Alaskan Yellow Cedar (Chamaecyparis nootkatensis)

Alaskan Yellow Cedar, called Canadian Cypress by some, belongs to a genus so closely related to the true cypresses that it was once classified with them by botanists. It is one of the most stable of woods in terms of dimensional change due to moisture content change and so is more immune to cracking than any of the other soundboard woods (with the exception being Port Orford Cedar -another Cypress-like tonewood). Tonally, the wood is especially well suited for flatpicking steel string guitars when a strong tone with a bright attack is desired (its specific gravity is close to Sitka and Adirondack Spruces). Some classical and flamenco guitar builders report that it imbues the instrument with a chimey, clear, articulate tone with great sustain.

Western Larch

(Larix Occidentalis) United States. Western larch has clearly marked annual rings and a fine uniform texture. Larch is harder and stronger than most conifers including spruce. It bears a close visual resemblance to Sitka spruce and due to its increased stiffness, it is an appropriate choice for scalloped braced models yielding a projective and crisp response.

Hawaiian Koa

(Acacia Koa) Hawaii. Historically, koa tops have appeared primarily on small bodied 0 & 00 size Hawaiian guitars and ukuleles although recent koa Dreadnoughts and custom guitars have been popular. Koa produces a predominately bright treble response with less volume than spruce, but the slight loss in volume is overshadowed by the extreme beauty of the grain. Koa tops are available on special order and custom instruments.

Genuine Mahogany

(Swietenia Macrophylla) Brazil. Mahogany was first introduced as a topwood in 1922 on the lesser expensive Style 17 guitars. Tonally, mahogany is less projective than spruce, producing a subdued response that is crisp and delicate with emphasis on the midrange. Mahogany tops are usually available only custom instruments, but has recently become a standard top in the Baby Taylor travel guitars.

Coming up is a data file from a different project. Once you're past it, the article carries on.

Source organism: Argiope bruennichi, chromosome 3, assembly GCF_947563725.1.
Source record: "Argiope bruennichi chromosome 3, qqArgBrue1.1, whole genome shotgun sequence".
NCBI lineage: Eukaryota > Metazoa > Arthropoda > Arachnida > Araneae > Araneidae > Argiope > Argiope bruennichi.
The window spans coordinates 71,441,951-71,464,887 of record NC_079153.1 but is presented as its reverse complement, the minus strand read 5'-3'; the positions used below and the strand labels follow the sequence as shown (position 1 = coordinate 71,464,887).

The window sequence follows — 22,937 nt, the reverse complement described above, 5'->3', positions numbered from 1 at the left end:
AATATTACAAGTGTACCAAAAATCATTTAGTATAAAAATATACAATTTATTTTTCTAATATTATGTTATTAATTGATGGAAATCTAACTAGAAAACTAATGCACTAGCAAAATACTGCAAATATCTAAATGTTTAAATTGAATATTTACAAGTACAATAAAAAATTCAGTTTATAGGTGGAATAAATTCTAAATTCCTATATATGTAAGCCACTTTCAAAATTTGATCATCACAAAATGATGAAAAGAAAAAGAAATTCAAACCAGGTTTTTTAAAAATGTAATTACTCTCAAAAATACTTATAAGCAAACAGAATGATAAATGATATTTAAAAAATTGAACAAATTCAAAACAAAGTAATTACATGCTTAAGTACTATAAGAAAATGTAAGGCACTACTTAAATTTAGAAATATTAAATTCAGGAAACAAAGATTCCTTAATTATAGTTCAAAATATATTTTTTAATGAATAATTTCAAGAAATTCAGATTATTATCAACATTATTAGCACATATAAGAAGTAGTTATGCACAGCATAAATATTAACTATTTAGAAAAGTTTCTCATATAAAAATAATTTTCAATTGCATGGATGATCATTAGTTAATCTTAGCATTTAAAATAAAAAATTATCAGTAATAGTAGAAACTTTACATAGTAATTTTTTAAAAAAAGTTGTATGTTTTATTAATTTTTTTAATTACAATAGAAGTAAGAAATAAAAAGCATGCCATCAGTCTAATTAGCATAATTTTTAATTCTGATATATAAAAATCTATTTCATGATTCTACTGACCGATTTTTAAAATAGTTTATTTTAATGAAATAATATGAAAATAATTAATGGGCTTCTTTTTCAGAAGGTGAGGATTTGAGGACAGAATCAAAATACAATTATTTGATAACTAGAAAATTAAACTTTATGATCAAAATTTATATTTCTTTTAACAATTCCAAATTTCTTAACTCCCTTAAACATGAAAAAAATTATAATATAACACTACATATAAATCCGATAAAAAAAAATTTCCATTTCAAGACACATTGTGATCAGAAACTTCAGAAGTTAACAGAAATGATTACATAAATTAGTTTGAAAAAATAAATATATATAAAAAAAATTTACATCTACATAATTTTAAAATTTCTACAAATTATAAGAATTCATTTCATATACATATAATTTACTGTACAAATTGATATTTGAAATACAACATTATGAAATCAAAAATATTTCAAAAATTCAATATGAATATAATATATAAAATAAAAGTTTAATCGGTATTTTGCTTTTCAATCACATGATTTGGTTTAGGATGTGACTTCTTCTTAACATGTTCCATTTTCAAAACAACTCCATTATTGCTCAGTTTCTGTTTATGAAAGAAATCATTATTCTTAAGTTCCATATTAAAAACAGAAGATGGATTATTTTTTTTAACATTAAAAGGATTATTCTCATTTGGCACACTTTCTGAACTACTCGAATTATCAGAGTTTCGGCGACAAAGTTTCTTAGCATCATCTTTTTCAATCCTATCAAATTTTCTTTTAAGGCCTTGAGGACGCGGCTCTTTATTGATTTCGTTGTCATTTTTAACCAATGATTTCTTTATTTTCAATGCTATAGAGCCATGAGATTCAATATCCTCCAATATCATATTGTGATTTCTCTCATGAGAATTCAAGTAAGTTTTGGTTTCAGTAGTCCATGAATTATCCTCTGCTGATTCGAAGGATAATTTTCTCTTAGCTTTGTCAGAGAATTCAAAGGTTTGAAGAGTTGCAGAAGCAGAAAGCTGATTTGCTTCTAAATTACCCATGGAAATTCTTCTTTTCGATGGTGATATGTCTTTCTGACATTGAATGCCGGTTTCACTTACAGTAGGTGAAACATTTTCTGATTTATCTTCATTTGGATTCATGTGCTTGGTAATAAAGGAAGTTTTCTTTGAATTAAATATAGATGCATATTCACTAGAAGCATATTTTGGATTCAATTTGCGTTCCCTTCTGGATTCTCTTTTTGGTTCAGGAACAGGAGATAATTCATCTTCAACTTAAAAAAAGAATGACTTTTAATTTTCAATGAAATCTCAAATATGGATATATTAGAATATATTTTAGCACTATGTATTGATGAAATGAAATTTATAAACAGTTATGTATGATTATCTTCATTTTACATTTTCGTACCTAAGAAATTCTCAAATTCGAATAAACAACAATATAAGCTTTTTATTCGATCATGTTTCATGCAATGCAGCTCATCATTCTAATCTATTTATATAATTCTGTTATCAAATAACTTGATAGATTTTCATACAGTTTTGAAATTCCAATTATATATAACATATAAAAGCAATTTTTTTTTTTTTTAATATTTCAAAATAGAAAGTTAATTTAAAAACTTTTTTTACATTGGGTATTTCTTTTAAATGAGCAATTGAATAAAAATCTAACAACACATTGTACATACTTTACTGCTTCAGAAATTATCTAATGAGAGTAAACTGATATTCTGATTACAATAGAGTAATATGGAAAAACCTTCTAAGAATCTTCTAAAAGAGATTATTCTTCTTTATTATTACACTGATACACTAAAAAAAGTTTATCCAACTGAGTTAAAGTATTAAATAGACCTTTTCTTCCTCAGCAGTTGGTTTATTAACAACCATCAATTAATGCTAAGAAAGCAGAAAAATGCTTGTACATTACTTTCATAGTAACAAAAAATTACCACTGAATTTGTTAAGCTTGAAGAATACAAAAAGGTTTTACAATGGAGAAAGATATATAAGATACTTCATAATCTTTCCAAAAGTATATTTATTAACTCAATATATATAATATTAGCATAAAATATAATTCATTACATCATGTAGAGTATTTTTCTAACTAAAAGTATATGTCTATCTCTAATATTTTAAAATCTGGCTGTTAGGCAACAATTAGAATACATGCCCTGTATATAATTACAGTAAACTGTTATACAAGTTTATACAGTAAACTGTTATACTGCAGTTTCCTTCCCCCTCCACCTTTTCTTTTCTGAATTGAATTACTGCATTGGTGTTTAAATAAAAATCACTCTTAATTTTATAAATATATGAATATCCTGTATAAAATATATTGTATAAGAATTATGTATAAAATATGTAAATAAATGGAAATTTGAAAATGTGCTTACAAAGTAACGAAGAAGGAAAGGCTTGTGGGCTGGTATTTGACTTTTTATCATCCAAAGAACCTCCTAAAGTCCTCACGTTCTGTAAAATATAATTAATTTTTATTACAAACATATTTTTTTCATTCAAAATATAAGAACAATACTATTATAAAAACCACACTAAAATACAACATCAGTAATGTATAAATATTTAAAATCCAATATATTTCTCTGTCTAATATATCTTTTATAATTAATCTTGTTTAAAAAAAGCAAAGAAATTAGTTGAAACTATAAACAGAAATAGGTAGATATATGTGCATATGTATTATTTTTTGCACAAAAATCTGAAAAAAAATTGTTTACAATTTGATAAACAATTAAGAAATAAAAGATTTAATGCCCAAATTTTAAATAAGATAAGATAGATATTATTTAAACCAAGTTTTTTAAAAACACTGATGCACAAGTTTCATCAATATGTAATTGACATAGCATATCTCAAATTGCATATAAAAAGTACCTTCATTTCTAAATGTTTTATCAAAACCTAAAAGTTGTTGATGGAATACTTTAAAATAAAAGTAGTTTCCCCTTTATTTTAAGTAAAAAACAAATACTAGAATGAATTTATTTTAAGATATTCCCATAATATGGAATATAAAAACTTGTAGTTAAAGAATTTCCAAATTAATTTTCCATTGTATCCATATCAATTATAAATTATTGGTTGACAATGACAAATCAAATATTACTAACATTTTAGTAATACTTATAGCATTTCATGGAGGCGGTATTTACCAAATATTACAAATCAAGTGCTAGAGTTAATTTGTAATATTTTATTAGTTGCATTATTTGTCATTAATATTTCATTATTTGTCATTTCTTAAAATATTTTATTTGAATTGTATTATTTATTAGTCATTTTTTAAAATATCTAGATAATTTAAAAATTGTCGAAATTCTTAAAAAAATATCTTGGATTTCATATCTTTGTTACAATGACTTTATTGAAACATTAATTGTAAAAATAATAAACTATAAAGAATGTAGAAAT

Using a highly figured walnut for a top wood, matched with walnut back & sides, was a first of the Breedlove company but is now offered by Taylor guitars and others. Rich and warm bass with plenty of crispness on the mid and treble side is typical of an all-walnut guitar. Walnut offers a lot of value for your dollar; with the beauty and visual impact of an all Koa guitar, but at a much lower price. Coloration is dark brown with a lot of figure and flame.


Brazilian Rosewood

(Dalbergia Nigra) Brazil. Sometimes referred to as "Jacaranda", this species of genuine rosewood ranges in color from dark brown to violet with spidery black streaks. The smell is like roses when freshly cut. Brazilian rosewood is considered nearly extinct and is extremely expensive if available at all. Brazilian Rosewood is Extremely resonant producing full, deep basses and brilliant trebles. Old Growth Brazilian cut before 1969, is almost unavailable. The price for Brazilian Rosewood in the US has gone skyhigh. Europe builders seem to handle a less dramatic price-strategy. I need to mention there is still some old growth Brazilian Rosewood lying around without necessary Cites papers, mostly in former Eastern Europe.

Bubinga (Guibourtia spp. (G. demeusei, G. pellegriniana, G. tessmannii)) - Equatorial Africa